New survey may help assess symptoms

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Pastor Ben Thomas, who contracted COVID-19 early in the pandemic and is still suffering from respiratory and heart problems two years later, is pictured at his home in East Meadow, New York, March 2, 2022. Newsday LLC /Getty Pictures
  • Long COVID is associated with various symptoms that continue to baffle scientists.
  • Working with people with long COVID, the researchers developed a questionnaire to more clearly define the condition.
  • The questionnaire will be combined with other data to provide physicians with a more actionable understanding of long COVID.

Although “long COVID” is a household term and a concerning phenomenon, it is still unclear what the condition is. Also called post-COVID-19 syndrome, long COVID encompasses persistent symptoms of COVID-19, as well as symptoms that appear after the acute or active infection stage of COVID-19. It can involve any number of organs.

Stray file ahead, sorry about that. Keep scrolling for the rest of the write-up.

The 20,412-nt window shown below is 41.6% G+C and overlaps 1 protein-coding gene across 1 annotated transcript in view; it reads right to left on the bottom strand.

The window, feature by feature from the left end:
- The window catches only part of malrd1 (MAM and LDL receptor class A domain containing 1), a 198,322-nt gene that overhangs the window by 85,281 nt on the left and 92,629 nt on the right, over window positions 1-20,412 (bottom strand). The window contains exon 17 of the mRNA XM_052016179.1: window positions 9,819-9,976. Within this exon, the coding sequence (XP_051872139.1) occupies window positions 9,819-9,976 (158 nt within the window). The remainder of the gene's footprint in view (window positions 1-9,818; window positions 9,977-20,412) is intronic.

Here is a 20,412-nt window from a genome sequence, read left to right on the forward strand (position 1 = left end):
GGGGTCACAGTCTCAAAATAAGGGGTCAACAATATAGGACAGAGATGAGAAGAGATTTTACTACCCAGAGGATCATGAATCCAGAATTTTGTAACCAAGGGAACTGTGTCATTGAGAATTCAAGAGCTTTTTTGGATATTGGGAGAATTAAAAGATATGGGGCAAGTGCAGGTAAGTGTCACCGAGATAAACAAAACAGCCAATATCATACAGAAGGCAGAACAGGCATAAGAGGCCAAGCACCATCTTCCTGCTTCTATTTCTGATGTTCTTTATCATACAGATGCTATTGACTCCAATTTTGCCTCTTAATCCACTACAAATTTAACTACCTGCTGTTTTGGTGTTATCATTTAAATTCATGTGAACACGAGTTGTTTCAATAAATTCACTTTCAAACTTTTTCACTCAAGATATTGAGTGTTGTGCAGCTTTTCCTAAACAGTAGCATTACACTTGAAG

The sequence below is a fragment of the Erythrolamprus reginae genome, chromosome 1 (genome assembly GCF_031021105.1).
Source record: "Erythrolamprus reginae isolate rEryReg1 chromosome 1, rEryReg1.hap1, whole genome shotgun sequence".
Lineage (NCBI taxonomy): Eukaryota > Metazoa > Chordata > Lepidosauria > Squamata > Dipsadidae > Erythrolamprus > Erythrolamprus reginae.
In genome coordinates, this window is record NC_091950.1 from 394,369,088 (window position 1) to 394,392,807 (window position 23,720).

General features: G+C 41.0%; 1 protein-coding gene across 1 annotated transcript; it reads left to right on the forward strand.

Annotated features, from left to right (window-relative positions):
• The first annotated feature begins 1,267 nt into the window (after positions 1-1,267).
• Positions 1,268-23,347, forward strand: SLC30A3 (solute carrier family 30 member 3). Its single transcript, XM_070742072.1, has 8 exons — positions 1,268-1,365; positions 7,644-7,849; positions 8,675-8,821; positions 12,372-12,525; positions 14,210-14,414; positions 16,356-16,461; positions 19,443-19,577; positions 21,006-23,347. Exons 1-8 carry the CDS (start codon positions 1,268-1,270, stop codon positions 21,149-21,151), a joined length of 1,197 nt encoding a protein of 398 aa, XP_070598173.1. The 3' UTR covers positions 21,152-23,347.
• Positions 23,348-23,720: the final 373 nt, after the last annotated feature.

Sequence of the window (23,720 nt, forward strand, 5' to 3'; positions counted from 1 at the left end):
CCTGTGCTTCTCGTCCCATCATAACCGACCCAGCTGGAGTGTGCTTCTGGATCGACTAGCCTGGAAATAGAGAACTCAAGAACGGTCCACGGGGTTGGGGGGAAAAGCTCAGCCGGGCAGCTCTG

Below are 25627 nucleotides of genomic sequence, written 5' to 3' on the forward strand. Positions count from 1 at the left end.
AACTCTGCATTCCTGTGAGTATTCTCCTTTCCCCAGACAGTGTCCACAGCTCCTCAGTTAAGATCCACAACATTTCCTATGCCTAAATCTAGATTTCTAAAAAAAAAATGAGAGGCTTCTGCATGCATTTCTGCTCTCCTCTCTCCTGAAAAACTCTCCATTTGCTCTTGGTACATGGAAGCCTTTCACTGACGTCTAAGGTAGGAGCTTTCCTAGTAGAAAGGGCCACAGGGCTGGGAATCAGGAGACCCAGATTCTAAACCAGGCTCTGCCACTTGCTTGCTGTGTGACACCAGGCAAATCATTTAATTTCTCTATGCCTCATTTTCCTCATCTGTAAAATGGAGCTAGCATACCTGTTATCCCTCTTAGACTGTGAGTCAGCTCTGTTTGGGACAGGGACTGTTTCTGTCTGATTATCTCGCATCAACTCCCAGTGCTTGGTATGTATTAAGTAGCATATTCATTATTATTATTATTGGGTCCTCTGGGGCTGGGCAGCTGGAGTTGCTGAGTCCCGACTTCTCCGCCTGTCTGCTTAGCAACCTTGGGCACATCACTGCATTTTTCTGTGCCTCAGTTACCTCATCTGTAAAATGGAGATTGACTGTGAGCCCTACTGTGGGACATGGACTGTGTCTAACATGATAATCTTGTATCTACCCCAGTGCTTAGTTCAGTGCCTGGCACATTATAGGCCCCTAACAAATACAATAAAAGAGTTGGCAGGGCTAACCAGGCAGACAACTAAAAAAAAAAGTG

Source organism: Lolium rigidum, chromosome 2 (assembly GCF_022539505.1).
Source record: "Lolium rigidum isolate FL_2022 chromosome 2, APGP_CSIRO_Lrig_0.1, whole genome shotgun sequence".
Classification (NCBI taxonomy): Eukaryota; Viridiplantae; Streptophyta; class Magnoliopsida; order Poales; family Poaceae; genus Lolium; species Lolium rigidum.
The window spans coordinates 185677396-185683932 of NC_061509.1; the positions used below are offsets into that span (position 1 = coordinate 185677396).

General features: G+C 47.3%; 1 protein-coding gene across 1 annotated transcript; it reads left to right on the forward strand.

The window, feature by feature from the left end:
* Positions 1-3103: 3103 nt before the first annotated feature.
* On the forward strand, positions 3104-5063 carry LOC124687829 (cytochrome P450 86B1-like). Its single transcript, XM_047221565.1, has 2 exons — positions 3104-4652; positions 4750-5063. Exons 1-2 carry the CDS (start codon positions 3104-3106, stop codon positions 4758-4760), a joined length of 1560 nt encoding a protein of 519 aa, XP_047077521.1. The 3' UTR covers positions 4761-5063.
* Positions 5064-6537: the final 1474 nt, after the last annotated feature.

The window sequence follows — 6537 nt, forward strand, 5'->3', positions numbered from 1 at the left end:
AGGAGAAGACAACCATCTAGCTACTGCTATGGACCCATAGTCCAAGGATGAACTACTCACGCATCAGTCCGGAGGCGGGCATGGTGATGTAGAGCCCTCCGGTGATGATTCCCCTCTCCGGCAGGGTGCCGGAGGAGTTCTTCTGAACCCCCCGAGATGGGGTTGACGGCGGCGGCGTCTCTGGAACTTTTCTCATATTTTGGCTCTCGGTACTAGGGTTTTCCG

Now, researchers from the Center for Patient-Reported Outcomes Research at the University of Birmingham in the UK have developed and validated a comprehensive questionnaire designed to help pin down a definition of long COVID.

Dr. Jai G. Marathe, an infectious disease expert at Boston Medical Center in Massachusetts, described the problem to Medical News Today:

“Long COVID is a condition that clinicians learn with patients, and in many cases we learn from the patients. Post-COVID conditions may look different to different people, as more than 50 symptoms have been described, and these are often difficult to recognize by both patients and the medical community.